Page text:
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As a homeowner, it’s important to know what your insurance policy covers. If your insurance doesn’t cover you for something you thought it did, you could end up paying out of pocket for property damage or injuries.
Here are seven common myths about homeowners insurance coverage:
Myth #1. Anyone I hire to do work is covered under my homeowners insurance policy if he or she injured on my property while working.
False. In most states, your homeowners policy will cover a part-time worker (working less than 40 hours a week) who normally does not require workers compensation coverage if he or she is injured. That means a housekeeper, pet sitter, babysitter, or neighborhood kid who shovels your snow may be covered.
However, a plumber, roofer, landscaper, or other type of contractor may not be covered by your policy, as people working in these professions are typically required to have workers compensation coverage.
To ensure that your financial interest is protected, you may want to request a Certificate of Insurance naming you as additional insured before allowing a contractor to perform any work in your home. If you have live-in, full-time domestic help—such as a nanny or a caretaker for an elderly parent or disabled child—it is important to contact your agent to discuss whether purchasing your own workers compensation coverage is in your best interest.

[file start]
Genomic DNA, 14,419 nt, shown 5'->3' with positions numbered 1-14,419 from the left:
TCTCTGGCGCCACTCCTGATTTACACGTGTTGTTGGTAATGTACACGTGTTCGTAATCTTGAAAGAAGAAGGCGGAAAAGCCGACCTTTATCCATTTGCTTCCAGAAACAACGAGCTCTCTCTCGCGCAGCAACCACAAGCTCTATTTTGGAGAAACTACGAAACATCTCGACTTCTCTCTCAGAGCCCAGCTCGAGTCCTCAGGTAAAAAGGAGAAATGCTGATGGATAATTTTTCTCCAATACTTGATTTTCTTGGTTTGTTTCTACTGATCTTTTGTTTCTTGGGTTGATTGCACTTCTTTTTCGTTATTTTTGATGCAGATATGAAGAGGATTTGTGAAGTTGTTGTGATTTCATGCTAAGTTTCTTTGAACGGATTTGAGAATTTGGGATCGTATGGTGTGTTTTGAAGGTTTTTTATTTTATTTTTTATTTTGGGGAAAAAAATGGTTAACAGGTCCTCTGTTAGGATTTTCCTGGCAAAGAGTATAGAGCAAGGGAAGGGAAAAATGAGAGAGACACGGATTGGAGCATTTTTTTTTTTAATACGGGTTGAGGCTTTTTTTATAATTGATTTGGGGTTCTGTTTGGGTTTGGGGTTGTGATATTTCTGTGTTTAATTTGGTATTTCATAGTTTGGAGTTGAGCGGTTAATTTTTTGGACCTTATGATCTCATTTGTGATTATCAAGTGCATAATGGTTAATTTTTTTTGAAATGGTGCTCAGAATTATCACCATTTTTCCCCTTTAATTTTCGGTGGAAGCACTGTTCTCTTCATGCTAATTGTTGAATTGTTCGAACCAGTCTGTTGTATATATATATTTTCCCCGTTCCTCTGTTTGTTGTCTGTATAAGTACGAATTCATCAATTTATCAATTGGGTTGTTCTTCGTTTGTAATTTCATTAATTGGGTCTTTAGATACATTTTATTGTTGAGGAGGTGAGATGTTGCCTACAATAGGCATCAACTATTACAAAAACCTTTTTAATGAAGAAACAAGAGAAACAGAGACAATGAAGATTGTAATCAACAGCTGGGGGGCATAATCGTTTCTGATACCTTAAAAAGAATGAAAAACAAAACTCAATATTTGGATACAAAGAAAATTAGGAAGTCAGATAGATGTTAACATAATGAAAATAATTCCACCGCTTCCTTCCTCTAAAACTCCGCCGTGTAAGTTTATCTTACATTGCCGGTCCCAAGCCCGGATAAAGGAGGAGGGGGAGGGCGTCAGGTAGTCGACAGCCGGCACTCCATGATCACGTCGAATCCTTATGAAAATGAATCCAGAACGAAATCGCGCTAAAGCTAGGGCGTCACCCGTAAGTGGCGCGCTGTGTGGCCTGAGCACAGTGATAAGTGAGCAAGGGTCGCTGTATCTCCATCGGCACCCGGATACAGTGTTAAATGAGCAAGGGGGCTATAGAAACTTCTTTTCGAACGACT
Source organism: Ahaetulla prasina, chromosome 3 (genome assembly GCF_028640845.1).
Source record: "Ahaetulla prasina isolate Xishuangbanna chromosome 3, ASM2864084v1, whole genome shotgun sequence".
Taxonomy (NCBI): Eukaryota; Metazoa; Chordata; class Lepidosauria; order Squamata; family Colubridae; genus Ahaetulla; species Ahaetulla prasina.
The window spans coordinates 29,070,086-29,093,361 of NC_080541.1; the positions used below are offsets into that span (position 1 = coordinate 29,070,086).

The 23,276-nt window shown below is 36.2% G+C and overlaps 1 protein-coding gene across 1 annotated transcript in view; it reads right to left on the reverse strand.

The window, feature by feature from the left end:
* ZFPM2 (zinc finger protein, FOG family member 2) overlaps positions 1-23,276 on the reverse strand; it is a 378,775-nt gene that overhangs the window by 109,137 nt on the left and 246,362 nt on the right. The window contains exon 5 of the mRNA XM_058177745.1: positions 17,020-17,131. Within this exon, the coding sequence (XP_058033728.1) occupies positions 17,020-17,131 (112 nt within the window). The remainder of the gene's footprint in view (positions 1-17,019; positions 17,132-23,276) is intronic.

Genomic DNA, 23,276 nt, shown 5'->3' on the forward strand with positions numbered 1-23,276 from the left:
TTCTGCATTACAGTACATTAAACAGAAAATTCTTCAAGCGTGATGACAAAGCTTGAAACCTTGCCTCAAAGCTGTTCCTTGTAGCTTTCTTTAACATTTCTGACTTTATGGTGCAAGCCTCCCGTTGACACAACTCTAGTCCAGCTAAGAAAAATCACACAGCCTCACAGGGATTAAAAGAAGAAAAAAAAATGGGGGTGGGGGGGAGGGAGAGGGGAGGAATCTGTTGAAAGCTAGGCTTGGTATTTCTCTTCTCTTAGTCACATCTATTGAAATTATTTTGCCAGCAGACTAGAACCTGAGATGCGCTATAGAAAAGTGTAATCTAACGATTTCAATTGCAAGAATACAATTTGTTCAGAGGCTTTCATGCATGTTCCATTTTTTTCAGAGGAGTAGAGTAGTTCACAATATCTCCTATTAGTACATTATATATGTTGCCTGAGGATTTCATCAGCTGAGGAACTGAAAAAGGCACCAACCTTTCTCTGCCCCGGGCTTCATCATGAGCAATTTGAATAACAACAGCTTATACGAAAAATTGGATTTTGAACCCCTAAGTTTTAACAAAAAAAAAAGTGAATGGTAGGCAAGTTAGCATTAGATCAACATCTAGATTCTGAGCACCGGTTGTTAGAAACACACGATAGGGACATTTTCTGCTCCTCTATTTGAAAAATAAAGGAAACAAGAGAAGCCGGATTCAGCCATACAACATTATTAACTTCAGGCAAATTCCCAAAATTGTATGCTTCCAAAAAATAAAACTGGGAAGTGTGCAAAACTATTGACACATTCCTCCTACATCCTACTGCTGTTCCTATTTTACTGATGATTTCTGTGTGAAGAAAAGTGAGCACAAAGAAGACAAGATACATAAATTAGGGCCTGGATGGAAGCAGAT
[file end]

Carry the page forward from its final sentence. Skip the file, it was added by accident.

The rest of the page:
Myth #2. The belongings my child takes away to college are completely covered under my homeowners policy.
False. Your child’s belongings are not all covered in every situation. It depends on the type of homeowners policy and riders you may or may not have, as well as the state in which you live. In addition, electronics such as computers or smartphones may need a rider or a simple maintenance contract to be covered in the event they are damaged or stolen.
Myth #3. I run a business out of my home and have no employees. Therefore, my homeowners policy will automatically cover any property or liability claims against me arising from my business operations.
False. Operating a business out of a home is very common today. Unfortunately, many home-based business owners do not even consider their insurance policies.
A standard homeowners policy typically does not include coverage for loss of income or for any business property such as office furniture, tools, computers, or inventory. And your homeowners policy certainly doesn’t cover any liability or defense costs arising from your business operations.
For example, if a delivery driver is bringing inventory to your home and trips, falls, and is seriously injured while walking into your home with the heavy boxes, your policy may not cover you. It’s also unlikely your homeowners policy will cover you if your product or service does damage to someone’s person or property.
With some in-home businesses, a rider can be added onto your homeowners policy to help protect you. In some instances, though, your business may need its own separate insurance policy.